Pro tip: Want the ultimate shots of the Petronas Towers? Head down to the neighbouring KLCC Park which even has signage for the best photo spots! 

5. Shop ‘til you drop

Have you even been to Kuala Lumpur if you haven’t spent at least a day wandering the many-vaulted halls of the city’s multitude of malls? Shopping is almost a national pastime in Malaysia and KL is the buzzing epicenter of the retail trade. 

From the luxury stores like Louis Vuitton in the Pavilion to finding a bargain piece of tech in the almost maze-like Low Yat Plaza, any budget can be accommodated. Most of the shopping arcades also offer a bit more than just retail therapy, like the oversized bowling alleys of Berjaya Times Squares which, incidentally, also has a full-sized roller coaster inside its atrium. That’s right – a rollercoaster smack bang in the middle of a mall! 

6. Kick it in the KL Eco Forest Park

Tired of the almost never-ending concrete sea of the city? Get some oxygen in those lungs by heading to the KL Eco Forest Park. 

Previously known as the Bukit Nanas Forest Reserve, this area of tropical rainforest is one of the last remaining ‘natural’ green spaces in Kuala Lumpur. 

Don’t expect a walk in the park though, since the Forest Park is not about laidback lounging but, rather, has a series of hair-raising suspended bridges and some fantastic treetop walkways! Navigate around the park on a set of swinging wooden and rope bridges, culminating in the Canopy Walk, a gigantic wood and steel suspension bridge where you saunter (well, with a bit of hesitation due to the heights!), through the many towering trees of the park. 

Address: Bukit Nanas, Jalan Puncak, Off Jalan P. Ramlee, Kuala Lumpur

7. Go dining in the dark 

Whether you’re in search of soupy, tangy curry mee, a mouth-watering mound of char kuey teow noodles or even the simple pleasure of traditional chicken rice, Kuala Lumpur is a haven for foodies. While it might not stack up to the local charm of Melaka or even nearby Ipoh, Kuala Lumpur is world-renowned for its fusion of cuisines.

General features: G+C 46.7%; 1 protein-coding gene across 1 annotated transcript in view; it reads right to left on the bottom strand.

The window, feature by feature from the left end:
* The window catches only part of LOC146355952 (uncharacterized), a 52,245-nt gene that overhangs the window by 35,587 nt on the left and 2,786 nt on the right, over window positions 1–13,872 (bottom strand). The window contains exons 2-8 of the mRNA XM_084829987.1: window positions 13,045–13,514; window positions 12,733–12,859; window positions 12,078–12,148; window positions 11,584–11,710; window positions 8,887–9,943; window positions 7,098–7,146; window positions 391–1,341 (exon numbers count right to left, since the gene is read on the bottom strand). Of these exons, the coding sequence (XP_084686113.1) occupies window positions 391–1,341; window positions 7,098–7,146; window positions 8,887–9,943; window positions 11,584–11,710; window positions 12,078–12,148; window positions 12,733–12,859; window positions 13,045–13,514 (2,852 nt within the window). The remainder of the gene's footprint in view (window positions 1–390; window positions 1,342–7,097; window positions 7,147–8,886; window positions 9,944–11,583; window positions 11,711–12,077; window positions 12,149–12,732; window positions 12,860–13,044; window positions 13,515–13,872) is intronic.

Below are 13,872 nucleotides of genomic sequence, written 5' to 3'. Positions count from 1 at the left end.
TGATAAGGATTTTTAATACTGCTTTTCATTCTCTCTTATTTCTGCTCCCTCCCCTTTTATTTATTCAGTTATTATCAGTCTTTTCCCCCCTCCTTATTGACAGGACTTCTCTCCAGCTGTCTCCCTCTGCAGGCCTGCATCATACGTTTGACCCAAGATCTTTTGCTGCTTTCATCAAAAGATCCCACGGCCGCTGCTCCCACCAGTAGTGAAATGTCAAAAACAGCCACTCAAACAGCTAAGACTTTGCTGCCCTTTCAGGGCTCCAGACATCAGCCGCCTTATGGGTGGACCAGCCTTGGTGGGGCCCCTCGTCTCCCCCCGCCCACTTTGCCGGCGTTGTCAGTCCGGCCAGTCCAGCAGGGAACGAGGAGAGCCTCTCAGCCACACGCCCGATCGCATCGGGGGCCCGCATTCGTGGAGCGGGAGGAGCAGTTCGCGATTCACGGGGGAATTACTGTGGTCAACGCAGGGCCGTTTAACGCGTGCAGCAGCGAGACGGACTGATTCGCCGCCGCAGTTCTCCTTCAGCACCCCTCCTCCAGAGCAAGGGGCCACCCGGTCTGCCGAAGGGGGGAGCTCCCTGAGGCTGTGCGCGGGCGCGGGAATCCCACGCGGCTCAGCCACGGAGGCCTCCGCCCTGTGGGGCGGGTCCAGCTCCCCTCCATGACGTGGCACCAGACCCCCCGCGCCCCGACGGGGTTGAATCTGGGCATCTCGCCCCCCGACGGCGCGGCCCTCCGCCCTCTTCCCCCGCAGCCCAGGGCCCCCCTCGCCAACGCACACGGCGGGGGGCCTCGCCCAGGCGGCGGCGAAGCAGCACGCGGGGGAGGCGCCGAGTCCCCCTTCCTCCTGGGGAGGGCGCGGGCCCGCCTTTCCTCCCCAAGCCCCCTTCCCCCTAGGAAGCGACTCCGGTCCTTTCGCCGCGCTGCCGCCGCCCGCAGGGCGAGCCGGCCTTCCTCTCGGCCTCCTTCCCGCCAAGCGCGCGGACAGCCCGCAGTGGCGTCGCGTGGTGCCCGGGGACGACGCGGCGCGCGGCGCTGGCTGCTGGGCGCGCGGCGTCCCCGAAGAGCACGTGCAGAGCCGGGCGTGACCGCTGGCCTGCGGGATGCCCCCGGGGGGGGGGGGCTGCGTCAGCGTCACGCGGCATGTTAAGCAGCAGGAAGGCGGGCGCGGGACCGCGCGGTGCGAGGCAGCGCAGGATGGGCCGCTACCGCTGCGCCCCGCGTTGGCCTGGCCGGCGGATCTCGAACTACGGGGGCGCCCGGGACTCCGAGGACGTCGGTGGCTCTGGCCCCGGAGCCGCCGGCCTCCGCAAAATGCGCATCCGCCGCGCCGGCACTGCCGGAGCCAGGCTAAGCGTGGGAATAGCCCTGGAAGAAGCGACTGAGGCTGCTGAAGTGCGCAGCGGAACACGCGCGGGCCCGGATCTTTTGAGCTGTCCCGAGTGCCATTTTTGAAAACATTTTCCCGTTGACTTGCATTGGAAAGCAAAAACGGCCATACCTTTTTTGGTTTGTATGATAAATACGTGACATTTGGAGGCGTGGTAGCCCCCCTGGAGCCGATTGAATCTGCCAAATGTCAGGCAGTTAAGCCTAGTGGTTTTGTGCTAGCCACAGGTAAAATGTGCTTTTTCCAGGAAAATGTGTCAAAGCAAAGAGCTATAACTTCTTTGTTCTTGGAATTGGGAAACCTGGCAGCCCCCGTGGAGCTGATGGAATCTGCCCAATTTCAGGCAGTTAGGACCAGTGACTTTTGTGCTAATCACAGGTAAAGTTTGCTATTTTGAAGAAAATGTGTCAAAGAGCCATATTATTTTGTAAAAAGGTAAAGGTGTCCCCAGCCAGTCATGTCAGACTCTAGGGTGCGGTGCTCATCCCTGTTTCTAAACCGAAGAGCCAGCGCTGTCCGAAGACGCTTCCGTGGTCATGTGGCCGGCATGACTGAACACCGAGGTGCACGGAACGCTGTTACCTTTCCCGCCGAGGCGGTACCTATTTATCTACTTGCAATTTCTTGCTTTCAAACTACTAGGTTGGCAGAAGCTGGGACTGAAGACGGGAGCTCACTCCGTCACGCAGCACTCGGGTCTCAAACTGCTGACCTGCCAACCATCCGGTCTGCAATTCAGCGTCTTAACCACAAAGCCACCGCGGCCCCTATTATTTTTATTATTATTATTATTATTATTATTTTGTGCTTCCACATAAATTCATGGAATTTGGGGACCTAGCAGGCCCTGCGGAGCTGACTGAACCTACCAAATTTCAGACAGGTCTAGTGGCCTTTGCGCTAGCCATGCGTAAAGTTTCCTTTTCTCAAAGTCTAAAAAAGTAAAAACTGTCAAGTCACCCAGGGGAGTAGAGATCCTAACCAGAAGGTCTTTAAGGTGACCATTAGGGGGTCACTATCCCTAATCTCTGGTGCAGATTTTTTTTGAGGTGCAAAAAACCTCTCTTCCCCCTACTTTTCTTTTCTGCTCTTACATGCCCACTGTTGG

You can scoff your way through an entire day’s delights in KL but its unique fare is probably best enjoyed after dark. That’s when the hawker stalls start coming to life, steam rising off sizzling griddles as you walk down the aisles of the many evening food markets. 

Head on down to the slightly touristy scene of Jalan Alor to munch on mixed satay or heavenly oyster omelettes, or avoid the crowds at Hutong 10, a market housed in the basement of the Lot 10 shopping centre. 

Address: 21, Jalan Alor, Bukit Bintang, 50200 Kuala Lumpur

8. Join the queue at the Jamek Mosque

Constructed back in 1909, the Jamek Mosque (Masjid Jamek), is part of the fabric of Kuala Lumpur, as the oldest and most notable mosque in the city. 

Built in a mix of Moorish, Islamic and Mughal styles, this beautiful building is perched on the edge of the water, making it a great subject for budding photographers, with the lilywhite domes reflecting off the water’s surface. You’ll find a gaggle of avid snappers there at sunset too; the ideal time to get your postcard-perfect shot. 

If you’re keen to tour the inside you can visit for free during set times, seeing the interior of this sacred spot. Of course, you’ll need to be respectful and wear attire covering your shoulders and knees, or lend one of the free robes on offer at the door.   

Regardless of your route in Kuala Lumpur, this ‘Garden City of Light’ has something for even the fussiest of traveller. Whether it’s gorging yourself on gigantic bowls of nasi goreng or filling your already overloaded luggage with new buys, Kuala Lumpur is a must-visit for anyone wanting to visit Southeast Asia; a feast for the eyes and, of course, the palate. 

Address: Jalan Tun Perak, City Centre, 50050 Kuala Lumpur

Posted December 24, 2020
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James and Lee of The Travel Scribes
James and Lee of The Travel Scribes are two wandering writers, who love traveling, writing and everything social media. A married couple in their thirties, when they’re not quenching their thirst for wanderlust, they’re most often found behind their laptops, bashing out their latest blog posts.
image of blog writer James and Lee